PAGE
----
As work environments become increasingly digital and dispersed due to Covid-19, it is those leaders who focus on trust and the employee experience who will ultimately see more positive business outcomes than their competitors.
Throughout the pandemic, our team at Great Place to Work® UK has read through inspiring survey comments from thousands of employees working for some of the 'best' organisations across the UK. They shared with us how their employers have made extraordinary efforts to keep people at the heart of their Covid-19 response strategy.
Our Covid-19 research report takes a deeper look into how pandemic has impacted the employee experience over the past year.
Below are some of the ways in which 2021 Best Workplaces™ are sustaining their award-winning cultures throughout the crisis.
Download your copy and see how Best Workplaces™ are tailoring their employee experience to fit a post-Covid world.
1. Trust is (still) top priority.
Trust should be a no-brainer for every business – no matter what size or industry. But even with decades of research and data proving the value of trust, millions of employees remain unhappy and demotivated at work.
Sadly, in the face of ongoing economic uncertainty and difficult decision-making, many organisations have left employees to fend for themselves, choosing to disregard the necessity of valuing their workforce.
Fortunately, this is not the case at the 2021 Best Workplace™ organisations, who continue to use trust as the foundation for setting the ‘new normal’. This means ensuring teams stick together, focus on problem-solving and individuals understand one another’s needs. Leadership teams at these people-first companies consistently support their people, providing strong leadership and direction across the business.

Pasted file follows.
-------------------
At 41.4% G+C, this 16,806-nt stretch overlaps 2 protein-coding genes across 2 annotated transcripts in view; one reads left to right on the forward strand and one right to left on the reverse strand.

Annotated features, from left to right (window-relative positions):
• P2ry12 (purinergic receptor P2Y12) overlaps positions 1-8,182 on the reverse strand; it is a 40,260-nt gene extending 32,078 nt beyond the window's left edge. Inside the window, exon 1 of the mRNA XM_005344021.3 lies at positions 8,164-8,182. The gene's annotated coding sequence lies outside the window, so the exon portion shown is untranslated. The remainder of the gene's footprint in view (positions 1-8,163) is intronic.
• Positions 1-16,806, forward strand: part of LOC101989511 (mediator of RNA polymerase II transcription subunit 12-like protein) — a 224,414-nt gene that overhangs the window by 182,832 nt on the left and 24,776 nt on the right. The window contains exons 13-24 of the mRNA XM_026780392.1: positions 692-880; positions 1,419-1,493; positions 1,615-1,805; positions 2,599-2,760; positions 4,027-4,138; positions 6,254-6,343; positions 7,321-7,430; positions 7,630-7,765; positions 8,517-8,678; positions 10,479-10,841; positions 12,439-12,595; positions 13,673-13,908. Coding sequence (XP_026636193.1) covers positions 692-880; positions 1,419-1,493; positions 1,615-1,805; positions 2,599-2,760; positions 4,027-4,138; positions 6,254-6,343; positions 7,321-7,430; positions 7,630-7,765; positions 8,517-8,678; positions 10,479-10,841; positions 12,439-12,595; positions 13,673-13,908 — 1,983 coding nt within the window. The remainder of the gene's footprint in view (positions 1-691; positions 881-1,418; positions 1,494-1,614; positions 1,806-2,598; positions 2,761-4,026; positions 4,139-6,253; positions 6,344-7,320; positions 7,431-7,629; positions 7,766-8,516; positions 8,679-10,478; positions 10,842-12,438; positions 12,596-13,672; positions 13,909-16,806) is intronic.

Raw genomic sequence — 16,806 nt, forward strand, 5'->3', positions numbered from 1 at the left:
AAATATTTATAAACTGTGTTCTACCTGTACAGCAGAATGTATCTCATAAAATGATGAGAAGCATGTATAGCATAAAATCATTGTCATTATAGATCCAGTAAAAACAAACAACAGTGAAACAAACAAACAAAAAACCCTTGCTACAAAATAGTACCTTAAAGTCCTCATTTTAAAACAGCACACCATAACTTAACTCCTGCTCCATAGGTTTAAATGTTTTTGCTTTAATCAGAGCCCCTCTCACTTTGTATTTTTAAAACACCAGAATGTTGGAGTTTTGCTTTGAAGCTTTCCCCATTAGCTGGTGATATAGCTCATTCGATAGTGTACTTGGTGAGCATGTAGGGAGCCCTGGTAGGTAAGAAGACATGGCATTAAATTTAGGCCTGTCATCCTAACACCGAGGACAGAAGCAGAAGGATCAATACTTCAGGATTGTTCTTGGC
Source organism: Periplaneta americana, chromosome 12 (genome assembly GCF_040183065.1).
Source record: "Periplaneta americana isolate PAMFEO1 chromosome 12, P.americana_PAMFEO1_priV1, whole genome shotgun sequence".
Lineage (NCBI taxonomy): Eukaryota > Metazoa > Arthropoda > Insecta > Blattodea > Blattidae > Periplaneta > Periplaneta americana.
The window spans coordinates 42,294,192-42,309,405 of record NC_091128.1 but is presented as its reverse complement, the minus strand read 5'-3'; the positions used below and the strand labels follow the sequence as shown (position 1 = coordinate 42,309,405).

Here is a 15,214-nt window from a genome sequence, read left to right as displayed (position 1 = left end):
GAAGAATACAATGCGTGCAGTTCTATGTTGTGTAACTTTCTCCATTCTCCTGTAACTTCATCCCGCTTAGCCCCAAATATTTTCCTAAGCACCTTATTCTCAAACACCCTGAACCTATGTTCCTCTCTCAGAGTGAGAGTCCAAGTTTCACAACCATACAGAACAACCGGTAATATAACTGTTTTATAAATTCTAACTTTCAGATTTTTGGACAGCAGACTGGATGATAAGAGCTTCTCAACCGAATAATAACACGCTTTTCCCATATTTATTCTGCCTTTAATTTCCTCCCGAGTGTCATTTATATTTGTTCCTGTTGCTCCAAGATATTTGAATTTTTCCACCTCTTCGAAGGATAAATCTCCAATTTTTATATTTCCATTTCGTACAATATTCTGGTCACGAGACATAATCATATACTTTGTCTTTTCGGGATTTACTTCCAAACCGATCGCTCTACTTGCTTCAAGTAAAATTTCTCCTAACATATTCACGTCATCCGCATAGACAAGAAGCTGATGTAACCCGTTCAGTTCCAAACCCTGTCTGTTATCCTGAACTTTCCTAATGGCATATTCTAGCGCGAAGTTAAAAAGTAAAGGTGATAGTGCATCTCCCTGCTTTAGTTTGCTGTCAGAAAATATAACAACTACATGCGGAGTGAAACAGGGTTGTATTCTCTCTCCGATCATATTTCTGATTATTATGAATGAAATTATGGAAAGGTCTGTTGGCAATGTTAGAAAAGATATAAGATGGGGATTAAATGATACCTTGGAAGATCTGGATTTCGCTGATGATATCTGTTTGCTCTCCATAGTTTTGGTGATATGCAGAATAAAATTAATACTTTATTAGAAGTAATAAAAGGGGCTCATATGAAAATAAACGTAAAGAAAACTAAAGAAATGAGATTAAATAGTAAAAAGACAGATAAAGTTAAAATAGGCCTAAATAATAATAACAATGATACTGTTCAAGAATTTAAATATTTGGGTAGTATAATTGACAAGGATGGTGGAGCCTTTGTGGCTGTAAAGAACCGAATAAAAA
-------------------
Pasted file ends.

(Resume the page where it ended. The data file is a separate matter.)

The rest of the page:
All this is not merely a fad which employees experienced early on in the pandemic. Best Workplaces™ are experts at boosting and sustaining trust long-term.
How 2021's Best Workplaces™ Do It: DHL Express
Cultivating a high-trust culture isn’t easy – especially during a fast-moving crisis like Covid-19. The pandemic requires agility and the willingness to adjust one’s usual operations. At the same time, HR and C-level leaders face the added pressure to come up with initiatives that can ensure people’s physical and psychological safety amidst ever-changing government guidelines.
A sign of that profound trust between employees and leaders was seen in the way DHL executives decided to conduct a companywide survey during 2020. While some companies had cancelled or postponed employee surveys during the crisis, DHL showed employees that their company respected its people enough to listen to their needs and to learn about their experience.
DHL also acknowledged the emotional burdens of employees who have caregiving responsibilities while working from home. In this flier, we can see one example of internal comms making it clear that family duties come first:
2. Care and camaraderie will sustain productivity.
Productivity of both in-person and remote work are influenced by the same key factors: leadership and a healthy, supportive company culture.
In whatever ‘new normal’ we experience after the Covid pandemic, workplaces that are strong in both these factors will reap better business outcomes no matter where their desks may be.
Best Workplaces™ are known for actively and regularly addressing the gaps in their employee experience to help ensure every employee can give their best, including during difficult times.
“Employees in great workplaces believe their colleagues see them as whole people, with family, hobbies and passions that they bring to work each day, explains Julian Lute, Great Place to Work® strategic advisor.
“When relationships are strong, employees feel energised and bring their skills to the table to collaborate on organisational goals. Camaraderie is like a secret weapon. When employees experience the nexus of great work, a powerful mission, and shared values, productivity soars.”
As a result of supporting employees with work and caring responsibilities, Best Workplaces™ improve employee engagement and reduce stress.
Proof of this can be seen in the way these working carers responded to our 2020 Covid survey, with only tiny differences reported across all care categories in a year that required a lot of juggling: